There is a Habibullah College in Kabul. The teachers are Hindustani Mussalmans who have been through the English schools in India, but the Amir has to bribe boys to go to school and there is very little discipline. After they graduate they are asked whether they wish to be doctors or engineers, and then begin their professional careers by being paid seventy rupees a month. It is optional with them whether they do any work or not. Of course, they are all above working. They know a few things by heart and can parrot them off; practical knowledge they have none. A grammar-school boy could put them to shame in any branch of learning. Still, it is a start. Some one told me they have an English book, Secrets of the English Court, and are reading it in school. (Not just the sort of literature one would select for young Afghans!) Those who can read prefer English novels. They must have some curious interpretations of some of the rubbish they get (pp. 112-113)

An Afghan student in Habibia on January 3, 2002 (Photo: Mario Tama/LIFE)

Habibia in 2005, after the Indian reconstruction (photo: Mustafa Kia/Flicker)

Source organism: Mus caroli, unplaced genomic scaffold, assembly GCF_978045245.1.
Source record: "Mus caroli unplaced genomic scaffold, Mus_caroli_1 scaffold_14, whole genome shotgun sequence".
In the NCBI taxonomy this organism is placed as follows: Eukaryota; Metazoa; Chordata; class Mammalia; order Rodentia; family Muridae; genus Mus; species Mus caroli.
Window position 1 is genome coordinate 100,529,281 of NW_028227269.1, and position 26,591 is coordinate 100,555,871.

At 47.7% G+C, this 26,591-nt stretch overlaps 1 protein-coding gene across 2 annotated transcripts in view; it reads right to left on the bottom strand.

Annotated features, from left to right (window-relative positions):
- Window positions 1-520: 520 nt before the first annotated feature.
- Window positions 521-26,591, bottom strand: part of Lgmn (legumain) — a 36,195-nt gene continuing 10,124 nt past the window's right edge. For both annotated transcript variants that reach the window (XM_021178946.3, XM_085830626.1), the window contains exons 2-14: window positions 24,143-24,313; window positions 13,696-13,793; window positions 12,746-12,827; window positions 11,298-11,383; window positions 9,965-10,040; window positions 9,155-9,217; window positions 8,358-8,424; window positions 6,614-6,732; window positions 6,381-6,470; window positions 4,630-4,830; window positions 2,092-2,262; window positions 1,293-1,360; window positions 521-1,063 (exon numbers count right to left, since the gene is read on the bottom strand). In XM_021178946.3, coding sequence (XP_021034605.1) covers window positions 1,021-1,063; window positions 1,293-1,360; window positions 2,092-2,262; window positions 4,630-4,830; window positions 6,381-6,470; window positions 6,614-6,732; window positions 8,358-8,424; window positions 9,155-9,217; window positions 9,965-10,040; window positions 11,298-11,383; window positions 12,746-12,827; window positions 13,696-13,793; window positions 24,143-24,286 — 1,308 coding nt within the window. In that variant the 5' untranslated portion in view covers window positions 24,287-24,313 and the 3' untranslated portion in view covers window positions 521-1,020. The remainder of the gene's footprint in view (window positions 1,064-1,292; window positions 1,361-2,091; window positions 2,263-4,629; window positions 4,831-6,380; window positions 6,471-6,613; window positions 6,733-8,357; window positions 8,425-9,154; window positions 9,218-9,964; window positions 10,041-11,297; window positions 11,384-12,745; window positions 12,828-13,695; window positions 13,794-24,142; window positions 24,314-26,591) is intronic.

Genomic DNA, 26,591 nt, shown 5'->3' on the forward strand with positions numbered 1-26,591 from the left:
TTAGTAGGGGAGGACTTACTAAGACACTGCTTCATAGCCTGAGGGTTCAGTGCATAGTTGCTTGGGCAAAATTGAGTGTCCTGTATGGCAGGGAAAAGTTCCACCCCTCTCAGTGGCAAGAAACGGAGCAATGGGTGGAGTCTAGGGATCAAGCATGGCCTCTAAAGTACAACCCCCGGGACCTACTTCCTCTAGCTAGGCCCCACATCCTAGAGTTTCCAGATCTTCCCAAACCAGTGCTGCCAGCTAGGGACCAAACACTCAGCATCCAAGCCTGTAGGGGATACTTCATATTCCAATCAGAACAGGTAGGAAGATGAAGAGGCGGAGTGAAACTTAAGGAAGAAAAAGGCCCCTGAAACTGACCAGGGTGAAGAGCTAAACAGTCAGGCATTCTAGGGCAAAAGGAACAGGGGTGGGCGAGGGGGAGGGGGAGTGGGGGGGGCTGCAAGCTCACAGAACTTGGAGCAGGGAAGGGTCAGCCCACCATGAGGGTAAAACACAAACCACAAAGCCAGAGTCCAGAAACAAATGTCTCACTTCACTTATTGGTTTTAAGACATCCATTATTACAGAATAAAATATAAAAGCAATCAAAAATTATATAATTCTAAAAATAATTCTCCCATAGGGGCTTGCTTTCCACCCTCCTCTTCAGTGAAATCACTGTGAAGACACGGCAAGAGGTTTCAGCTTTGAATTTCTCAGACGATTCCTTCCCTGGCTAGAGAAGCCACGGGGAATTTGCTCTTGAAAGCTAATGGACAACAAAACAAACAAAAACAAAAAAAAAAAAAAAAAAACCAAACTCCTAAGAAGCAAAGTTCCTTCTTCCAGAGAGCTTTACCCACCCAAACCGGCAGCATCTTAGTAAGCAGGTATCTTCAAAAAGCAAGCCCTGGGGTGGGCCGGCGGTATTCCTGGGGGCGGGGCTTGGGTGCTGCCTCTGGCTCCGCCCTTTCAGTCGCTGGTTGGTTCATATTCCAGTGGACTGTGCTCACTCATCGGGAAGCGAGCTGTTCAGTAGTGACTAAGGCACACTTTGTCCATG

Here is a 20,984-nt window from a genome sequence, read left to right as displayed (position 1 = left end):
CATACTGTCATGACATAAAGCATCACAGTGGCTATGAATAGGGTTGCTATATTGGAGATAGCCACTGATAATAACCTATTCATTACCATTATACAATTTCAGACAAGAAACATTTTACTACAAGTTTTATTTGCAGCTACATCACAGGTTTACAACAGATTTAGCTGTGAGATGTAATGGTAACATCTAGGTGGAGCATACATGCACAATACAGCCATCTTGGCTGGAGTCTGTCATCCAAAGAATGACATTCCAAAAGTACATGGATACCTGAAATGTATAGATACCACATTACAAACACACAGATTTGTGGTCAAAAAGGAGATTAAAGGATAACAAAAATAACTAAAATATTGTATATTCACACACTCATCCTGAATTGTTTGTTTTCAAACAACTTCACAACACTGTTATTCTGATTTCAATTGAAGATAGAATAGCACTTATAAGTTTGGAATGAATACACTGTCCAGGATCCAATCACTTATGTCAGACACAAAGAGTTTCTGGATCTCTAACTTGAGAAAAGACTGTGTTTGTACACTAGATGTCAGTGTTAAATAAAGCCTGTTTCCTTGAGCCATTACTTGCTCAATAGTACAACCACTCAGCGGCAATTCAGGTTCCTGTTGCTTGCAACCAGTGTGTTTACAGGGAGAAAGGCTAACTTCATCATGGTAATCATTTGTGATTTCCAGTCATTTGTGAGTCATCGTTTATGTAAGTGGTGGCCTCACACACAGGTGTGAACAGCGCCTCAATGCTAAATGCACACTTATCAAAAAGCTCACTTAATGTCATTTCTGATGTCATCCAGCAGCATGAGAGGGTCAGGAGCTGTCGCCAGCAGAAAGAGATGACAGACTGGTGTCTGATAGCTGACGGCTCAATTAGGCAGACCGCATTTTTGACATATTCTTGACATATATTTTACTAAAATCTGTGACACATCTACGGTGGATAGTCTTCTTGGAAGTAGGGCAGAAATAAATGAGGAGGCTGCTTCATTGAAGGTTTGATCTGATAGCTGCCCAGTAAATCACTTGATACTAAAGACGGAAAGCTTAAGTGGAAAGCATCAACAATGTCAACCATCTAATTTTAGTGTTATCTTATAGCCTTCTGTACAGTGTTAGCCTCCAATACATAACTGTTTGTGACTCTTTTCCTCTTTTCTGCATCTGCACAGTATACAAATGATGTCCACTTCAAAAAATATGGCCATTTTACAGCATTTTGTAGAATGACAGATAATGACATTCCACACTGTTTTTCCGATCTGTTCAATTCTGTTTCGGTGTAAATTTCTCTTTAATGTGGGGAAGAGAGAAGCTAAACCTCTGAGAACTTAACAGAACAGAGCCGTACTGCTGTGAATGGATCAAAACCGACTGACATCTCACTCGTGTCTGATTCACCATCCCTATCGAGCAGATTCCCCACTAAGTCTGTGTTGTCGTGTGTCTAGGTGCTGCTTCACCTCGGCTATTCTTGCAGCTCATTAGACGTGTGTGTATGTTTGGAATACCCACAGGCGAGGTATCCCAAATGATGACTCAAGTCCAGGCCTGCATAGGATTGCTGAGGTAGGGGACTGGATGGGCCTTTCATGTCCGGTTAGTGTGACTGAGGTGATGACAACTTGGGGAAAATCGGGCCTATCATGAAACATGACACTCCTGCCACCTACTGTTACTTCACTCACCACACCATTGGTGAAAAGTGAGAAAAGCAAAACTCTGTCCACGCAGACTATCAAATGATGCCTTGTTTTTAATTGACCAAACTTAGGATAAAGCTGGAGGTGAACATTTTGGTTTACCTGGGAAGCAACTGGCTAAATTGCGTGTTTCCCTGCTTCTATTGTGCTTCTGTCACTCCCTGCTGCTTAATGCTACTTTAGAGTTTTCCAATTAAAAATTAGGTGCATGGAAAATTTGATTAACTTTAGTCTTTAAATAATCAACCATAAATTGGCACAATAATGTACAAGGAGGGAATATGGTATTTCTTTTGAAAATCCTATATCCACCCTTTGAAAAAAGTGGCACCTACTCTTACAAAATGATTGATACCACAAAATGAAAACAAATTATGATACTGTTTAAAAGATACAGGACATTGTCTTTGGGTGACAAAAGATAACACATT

Initially the school was built in a garden in Shahr-Ara area, but in late 1960s it was relocated to its current location in West Kabul in a large new campus built by the Americans. Since the collapse of the communist regime in 1992 the school has lost its academic credibility as well as its equipments and infrastructure. In civil war it was severely damaged. In 2005 the Indians repaired its walls and installed some new doors and windows for it. Today, from that influential institute of learning we read in history books, only a name has remained for Habibia. Like so many other things in Kabul.

Update (April 1, 2014): In an earlier version of this post I mistakenly mentioned that the school was initially built in Pul-e Bagh-e Umomi, it actually was built in Shahr-Ara.  On a separate note, Professor Richard Frye of Harvard who had taught at Habibia passed away on March 27, 2014.